Searching over 5,500,000 cases.


searching
Buy This Entire Record For $7.95

Download the entire decision to receive the complete text, official citation,
docket number, dissents and concurrences, and footnotes for this case.

Learn more about what you receive with purchase of this case.

Mauer v. Wal-Mart Stores, Inc.

United States District Court, N.D. Texas, Dallas Division

December 15, 2017

ANGELA MAUER, Plaintiff,
v.
WAL-MART STORES, INC., ET AL., Defendants.

          MEMORANDUM OPINION AND ORDER[1]

          DAVID L. HORAN UNITED STATES MAGISTRATE JUDGE.

         Plaintiff Angela Mauer has filed an Amended Motion for Leave to File Amended Petition. See Dkt. No. 45. In her Amended Motion for Leave to File Amended Petition, Mauer explains that, “[t]hough Plaintiff's First Amended Petition pled claims sounding in premises liability, general negligence and gross negligence, there appears to be confusion on Defendants' part as to the nature of Plaintiff's claims. Thus, Plaintiff prays leave of the Court to Amend her Petition to conform her pleadings to provide additional language and clarity with regard to her negligence and gross negligence claims.” Id. at 2.

         Defendants Wal-Mart Stores, Inc., Wal-Mart Stores East, Inc., d/b/a Wal-Mart #1055, and Wal-Mart Real Est Business (collectively, “Wal-Mart”) have filed a response, see Dkt. No. 46, and Mauer filed a reply, see Dkt. No. 47.

         As the Court explained in its briefing order, the following standards governing Mauer's motion, which is filed after the June 1, 2017 deadline for motions for leave to amend pleadings set by the Court's Initial Scheduling Order [Dkt. No. 20]:

Because the standards by which the Court evaluates a motion for leave to amend the pleadings vary according to whether the motion was filed before or after the deadline established in the scheduling order, the Court must determine, as an initial matter, whether the motion was filed before or after the deadline. See, e.g ., Orthoflex, Inc. v. Thermotek, Inc., Nos. 3:11-cv-08700-D & 3:10-cv-2618-D, 2011 WL 4398279, at *1 (N.D. Tex. Sept. 21, 2011) (“Motions for leave to amend are typically governed by [Federal Rule of Civil Procedure] 15(a)(2), or, if the time to seek leave to amend has expired, by [Federal Rule of Civil Procedure] 16(b)(4) and then by Rule 15(a)(2).”).
When the deadline for seeking leave to amend pleadings has expired, the Court must first determine whether to modify the scheduling order under the Federal Rule of Civil Procedure 16(b)(4) good cause standard. See S&W Enters., L.L.C. v. SouthTrust Bank of Ala., N.A., 315 F.3d 533, 536 (5th Cir. 2003). The Court's scheduling order “may be modified only for good cause and with the judge's consent.” Fed.R.Civ.P. 16(b)(4). To meet the good cause standard, the party must show that, despite her diligence, she could not reasonably have met the scheduling order deadline. See S&W, 315 F.3d at 535. The Court assesses four factors when deciding whether to grant an untimely amendment under Rule 16(b)(4): “‘(1) the explanation for the failure to timely move for leave to amend; (2) the importance of the amendment; (3) potential prejudice in allowing the amendment; and (4) the availability of a continuance to cure such prejudice.'” Id. at 536 (quoting Reliance Ins. Co. v. La. Land & Exploration Co., 110 F.3d 253, 257 (5th Cir. 1997)).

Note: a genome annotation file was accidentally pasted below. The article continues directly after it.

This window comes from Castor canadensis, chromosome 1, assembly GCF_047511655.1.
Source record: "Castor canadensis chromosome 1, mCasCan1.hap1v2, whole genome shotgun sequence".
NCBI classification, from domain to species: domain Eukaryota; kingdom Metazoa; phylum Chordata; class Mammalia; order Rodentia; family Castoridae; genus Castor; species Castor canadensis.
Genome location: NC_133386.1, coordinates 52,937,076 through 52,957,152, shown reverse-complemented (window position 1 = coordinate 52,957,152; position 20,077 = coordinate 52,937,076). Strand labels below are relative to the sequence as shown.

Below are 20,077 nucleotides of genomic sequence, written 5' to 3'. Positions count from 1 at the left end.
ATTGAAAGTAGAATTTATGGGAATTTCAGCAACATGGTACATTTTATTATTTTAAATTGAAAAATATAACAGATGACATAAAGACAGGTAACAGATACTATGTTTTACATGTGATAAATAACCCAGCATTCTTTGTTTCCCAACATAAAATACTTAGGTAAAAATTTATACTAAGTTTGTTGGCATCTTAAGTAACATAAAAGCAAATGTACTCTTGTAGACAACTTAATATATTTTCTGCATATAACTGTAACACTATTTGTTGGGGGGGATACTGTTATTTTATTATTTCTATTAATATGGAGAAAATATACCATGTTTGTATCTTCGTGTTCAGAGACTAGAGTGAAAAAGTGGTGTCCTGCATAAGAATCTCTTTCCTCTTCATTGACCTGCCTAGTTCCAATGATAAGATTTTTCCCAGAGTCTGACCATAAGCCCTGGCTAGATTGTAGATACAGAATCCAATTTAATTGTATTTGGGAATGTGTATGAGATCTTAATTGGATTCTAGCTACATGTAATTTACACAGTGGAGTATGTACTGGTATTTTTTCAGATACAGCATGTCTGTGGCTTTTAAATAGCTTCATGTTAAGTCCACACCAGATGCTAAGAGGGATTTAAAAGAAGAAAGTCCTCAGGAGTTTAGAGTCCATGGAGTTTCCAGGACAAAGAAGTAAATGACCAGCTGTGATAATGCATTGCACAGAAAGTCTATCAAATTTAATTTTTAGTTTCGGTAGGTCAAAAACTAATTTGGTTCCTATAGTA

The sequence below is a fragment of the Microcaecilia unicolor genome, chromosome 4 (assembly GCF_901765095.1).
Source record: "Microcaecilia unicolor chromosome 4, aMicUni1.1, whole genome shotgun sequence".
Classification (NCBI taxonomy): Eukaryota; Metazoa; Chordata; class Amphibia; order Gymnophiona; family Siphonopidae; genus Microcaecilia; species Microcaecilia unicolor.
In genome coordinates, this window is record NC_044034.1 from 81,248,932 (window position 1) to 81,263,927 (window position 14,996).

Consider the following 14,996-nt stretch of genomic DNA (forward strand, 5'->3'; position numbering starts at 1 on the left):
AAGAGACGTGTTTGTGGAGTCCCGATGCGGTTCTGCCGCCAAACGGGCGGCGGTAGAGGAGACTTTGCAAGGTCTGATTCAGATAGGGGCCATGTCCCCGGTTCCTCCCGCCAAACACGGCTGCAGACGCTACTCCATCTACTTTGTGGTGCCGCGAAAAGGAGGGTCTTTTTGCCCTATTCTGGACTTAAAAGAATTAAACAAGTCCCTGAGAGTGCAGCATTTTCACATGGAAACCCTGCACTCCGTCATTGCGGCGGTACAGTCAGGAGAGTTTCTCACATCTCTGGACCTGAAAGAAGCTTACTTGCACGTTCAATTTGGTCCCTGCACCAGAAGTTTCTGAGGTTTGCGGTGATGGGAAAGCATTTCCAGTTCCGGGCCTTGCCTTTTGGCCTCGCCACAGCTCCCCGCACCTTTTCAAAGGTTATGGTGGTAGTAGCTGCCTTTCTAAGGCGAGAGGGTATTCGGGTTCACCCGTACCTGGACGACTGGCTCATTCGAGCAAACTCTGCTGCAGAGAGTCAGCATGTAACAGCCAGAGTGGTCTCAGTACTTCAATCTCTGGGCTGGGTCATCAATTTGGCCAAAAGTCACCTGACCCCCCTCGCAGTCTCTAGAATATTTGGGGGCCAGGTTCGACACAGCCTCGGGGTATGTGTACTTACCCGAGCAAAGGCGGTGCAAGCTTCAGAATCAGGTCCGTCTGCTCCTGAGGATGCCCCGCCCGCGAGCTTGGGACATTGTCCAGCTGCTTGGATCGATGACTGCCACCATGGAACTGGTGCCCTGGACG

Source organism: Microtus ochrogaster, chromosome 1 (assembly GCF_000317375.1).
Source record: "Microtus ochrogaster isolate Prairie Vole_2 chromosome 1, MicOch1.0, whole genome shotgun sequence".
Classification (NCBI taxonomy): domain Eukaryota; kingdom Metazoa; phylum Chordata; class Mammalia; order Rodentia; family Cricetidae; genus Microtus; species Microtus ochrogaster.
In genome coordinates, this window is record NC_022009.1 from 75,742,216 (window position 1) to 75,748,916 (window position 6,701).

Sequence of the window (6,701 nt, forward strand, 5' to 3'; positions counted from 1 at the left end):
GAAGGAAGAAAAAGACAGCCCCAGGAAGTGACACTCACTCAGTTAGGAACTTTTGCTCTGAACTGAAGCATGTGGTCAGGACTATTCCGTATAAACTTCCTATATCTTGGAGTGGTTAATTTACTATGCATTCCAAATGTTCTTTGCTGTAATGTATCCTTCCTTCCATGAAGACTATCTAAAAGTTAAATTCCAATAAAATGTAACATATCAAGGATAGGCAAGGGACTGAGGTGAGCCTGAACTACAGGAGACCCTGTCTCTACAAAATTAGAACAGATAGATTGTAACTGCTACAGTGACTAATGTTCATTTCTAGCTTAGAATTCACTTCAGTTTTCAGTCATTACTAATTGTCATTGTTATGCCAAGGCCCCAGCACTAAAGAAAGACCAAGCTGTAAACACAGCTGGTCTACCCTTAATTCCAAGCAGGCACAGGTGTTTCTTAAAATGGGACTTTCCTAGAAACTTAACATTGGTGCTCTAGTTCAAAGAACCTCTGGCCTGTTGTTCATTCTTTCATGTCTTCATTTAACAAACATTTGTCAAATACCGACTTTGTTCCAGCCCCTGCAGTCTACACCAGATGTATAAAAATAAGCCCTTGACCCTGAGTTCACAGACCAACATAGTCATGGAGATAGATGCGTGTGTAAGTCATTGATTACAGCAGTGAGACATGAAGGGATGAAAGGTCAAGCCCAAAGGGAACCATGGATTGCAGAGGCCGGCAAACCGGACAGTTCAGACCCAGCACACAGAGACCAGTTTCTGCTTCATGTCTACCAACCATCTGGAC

In the related context of deciding whether to exclude an untimely expert designation, the United States Court of Appeals for the Fifth Circuit, looking to the same four factors, has explained that, if “the first and third factors militate against permitting the testimony, the trial court was not obligated to continue the trial, ” where, “[o]therwise, the failure to satisfy the rules would never result in exclusion, but only in a continuance, ” and, “[b]ecause of a trial court's need to control its docket, a party's violation of the court's scheduling order should not routinely justify a continuance.” Hamburger v. State Farm Mut. Auto. Ins. Co., 361 F.3d 875, 883-84 (5th Cir. 2004); see also Reliance Ins., 110 F.3d at 258 (“District judges have the power to control their dockets by refusing to give ineffective litigants a second chance to develop their case.”).
Moreover, courts “more carefully scrutinize a party's attempt to raise new theories of recovery by amendment when the opposing party has filed a motion for summary judgment.” Parish v. Frazier, 195 F.3d 761, 764 (5th Cir. 1999) (citations omitted). And, “[w]hen leave to amend is sought after a summary judgment motion has been filed, courts routinely decline to permit the moving party to amend.” Hunsinger v. Sko Brenner American, Inc., No. 3:13-cv-988-D, 2014 WL 1462443, at *14 (N.D. Tex. Apr. 15, 2014). As the Fifth Circuit has recognized, “[t]o grant ... leave to amend is potentially to undermine [the non-amending party's] right to prevail on a motion that necessarily was prepared without reference to an unanticipated amended complaint.... A party should not, without adequate grounds, be permitted to avoid summary judgment by the expedient of amending [his] complaint.” Overseas Inns S.A. P.A. v. United States, 911 F.2d 1146, 1151 (5th Cir. 1990) (internal quotation marks omitted).